The Price of Victory
As the Olympic games begin in PyeongChang, South Korea, U.S. competitors have one less thing to worry about: getting taxed on their medals or prizes.
“Medals are prizes, and all prizes are generally taxable,” says Gil Charney, director of tax law and policy analysis, The Tax Institute at H&R Block. “However, a new law passed after the summer games of 2016 in Rio de Janeiro exempts Olympic winners from taxes on the value of their medals or their cash prizes if their adjusted gross income is $1 million or less.”
This is good news for winning athletes, because besides receiving gold, silver, or bronze medals, U.S. Olympic winners collect cash prizes, which have increased for 2018:
- Gold – $37,500
- Silver – $22,500
- Bronze – $15,000
In addition, the medals themselves have value (which fluctuates):
- Gold – approximately $550 to $600
- Silver – approximately $300 to $350
- Bronze – approximately $4 to $5
While the winners won’t have to worry about federal taxes on their prizes and medals, they may face state or local taxes.
Odds and ends
The afterglow of Olympic victory may shine brighter for winners who land lucrative product endorsements. (Gymnast Gabby Douglas sells cornflakes, snowboarder Shaun White touted American Express, figure skater Michelle Kwan pitched Kraft foods and so on.)
“Successful athletes may win product endorsements, all of which are taxable as ordinary income,” says Charney.
And what about all the hard work, like travel and training, that Olympians need to get to the top?
“Taxpayers can only deduct expenses for training and travel if they are ordinary and necessary expenses required for a trade or business,” says Charney. “Olympic athletes, whose lives typically consist of constant training and competitions, would probably qualify for such treatment.”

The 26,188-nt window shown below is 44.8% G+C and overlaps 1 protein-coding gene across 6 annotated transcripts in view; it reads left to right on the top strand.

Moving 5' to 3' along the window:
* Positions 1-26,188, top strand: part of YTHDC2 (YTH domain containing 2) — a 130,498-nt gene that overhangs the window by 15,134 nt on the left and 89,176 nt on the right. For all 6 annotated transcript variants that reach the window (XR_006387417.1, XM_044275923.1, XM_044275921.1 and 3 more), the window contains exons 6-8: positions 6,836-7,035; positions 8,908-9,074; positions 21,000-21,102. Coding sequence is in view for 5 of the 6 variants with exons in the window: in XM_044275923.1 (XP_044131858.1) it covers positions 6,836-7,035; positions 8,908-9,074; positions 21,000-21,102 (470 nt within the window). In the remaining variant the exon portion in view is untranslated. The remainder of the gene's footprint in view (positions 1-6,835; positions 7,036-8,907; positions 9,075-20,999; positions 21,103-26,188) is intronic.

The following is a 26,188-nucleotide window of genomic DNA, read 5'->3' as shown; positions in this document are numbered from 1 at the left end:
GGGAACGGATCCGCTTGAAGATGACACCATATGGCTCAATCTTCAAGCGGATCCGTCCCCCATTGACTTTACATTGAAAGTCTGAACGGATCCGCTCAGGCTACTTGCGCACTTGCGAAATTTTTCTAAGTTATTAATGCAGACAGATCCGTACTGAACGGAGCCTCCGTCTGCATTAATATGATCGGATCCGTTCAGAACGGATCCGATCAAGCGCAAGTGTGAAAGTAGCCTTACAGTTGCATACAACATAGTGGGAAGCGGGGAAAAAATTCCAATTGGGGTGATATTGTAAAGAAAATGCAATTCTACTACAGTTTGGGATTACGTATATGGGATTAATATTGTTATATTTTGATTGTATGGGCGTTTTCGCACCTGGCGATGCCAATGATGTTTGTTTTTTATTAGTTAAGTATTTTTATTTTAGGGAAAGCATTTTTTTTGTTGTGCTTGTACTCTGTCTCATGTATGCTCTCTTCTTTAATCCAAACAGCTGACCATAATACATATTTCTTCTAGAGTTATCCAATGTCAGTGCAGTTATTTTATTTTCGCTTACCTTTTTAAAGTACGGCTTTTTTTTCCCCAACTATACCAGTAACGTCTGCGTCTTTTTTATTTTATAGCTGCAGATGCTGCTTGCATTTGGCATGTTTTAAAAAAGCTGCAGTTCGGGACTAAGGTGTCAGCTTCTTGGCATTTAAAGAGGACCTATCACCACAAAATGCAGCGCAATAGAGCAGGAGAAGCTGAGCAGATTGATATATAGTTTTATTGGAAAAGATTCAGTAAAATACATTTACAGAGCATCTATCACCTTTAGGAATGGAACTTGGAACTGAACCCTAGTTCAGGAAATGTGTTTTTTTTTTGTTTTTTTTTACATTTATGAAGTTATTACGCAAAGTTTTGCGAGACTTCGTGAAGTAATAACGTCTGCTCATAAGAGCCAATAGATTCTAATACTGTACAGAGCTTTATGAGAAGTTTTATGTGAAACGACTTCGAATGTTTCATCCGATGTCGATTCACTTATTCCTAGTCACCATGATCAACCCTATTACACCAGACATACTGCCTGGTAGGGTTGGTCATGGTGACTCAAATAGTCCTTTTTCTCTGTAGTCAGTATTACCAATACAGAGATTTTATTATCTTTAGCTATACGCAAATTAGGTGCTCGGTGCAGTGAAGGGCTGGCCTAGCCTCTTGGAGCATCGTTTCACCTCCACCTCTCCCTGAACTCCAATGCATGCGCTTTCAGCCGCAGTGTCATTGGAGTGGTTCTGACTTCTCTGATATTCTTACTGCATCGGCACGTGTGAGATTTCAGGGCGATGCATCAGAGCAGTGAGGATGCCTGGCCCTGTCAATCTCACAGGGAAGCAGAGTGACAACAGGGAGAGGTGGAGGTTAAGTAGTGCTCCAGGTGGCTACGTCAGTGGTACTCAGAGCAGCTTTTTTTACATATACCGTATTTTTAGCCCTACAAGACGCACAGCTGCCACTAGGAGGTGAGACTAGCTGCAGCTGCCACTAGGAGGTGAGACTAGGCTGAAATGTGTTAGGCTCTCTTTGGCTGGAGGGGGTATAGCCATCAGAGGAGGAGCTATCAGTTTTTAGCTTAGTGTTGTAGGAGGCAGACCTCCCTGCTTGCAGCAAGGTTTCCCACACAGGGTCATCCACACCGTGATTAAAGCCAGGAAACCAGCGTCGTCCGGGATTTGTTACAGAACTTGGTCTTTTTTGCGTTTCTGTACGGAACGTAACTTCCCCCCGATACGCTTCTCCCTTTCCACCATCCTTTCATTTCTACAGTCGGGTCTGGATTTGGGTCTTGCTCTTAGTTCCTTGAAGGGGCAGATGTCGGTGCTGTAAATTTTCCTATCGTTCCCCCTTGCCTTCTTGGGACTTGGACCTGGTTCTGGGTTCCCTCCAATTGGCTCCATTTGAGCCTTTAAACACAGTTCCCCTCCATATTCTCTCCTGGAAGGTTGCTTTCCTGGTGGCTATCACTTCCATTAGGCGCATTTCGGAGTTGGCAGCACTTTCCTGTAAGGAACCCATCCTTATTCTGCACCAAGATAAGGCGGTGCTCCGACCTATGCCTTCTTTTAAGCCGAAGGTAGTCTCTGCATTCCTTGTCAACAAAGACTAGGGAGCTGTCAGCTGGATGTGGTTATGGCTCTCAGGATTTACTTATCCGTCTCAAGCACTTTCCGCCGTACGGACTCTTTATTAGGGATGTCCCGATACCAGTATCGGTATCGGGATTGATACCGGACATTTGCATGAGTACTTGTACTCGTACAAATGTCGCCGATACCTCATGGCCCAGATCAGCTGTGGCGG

But there’s no magic formula for determining that.
“If you are training for and participating in athletic events often enough so that you’re earning income, the activity rises to the level of a trade or business and you don’t have a full-time job, you may be considered self-employed. This could allow you to deduct business-related expenses,” says Charney.
“It would also help to win competitions (and prize money), as well as endorsements, to support the claim that the activity is truly a profession. However, winning is not a requirement, any more than being profitable is a requirement to operate a business.”
However, that’s the tax theory.
“In practice, some Olympic athletes may be sponsored by organizations that pay for their travel and training, so they may not have any out-of-pocket expenses they can deduct,” says Charney.
In addition, athletes may pay for expenses with stipends, scholarships, gifts, earnings from part-time jobs, and even proceeds from crowdfunding campaigns.
“So the tax treatment of athletes’ income and expenses will vary,” says Charney.
For those with the talent and guts to earn glory, a shot at winning may be worth any price.
Santa Claus exists – of course – and even he must pay taxes and so do other holiday seasonal workers
Find out how to exactly document any crowdfunding income from this year on a 1099-K form to avoid last-minute penalties.
H&R Block tax experts are explaining the history of income tax and why they are certain income tax policy will constantly change.
Taxpayers should be careful when considering giving other tax benefits. In some cases, careful tax planning can reduce or eliminate negative tax effects.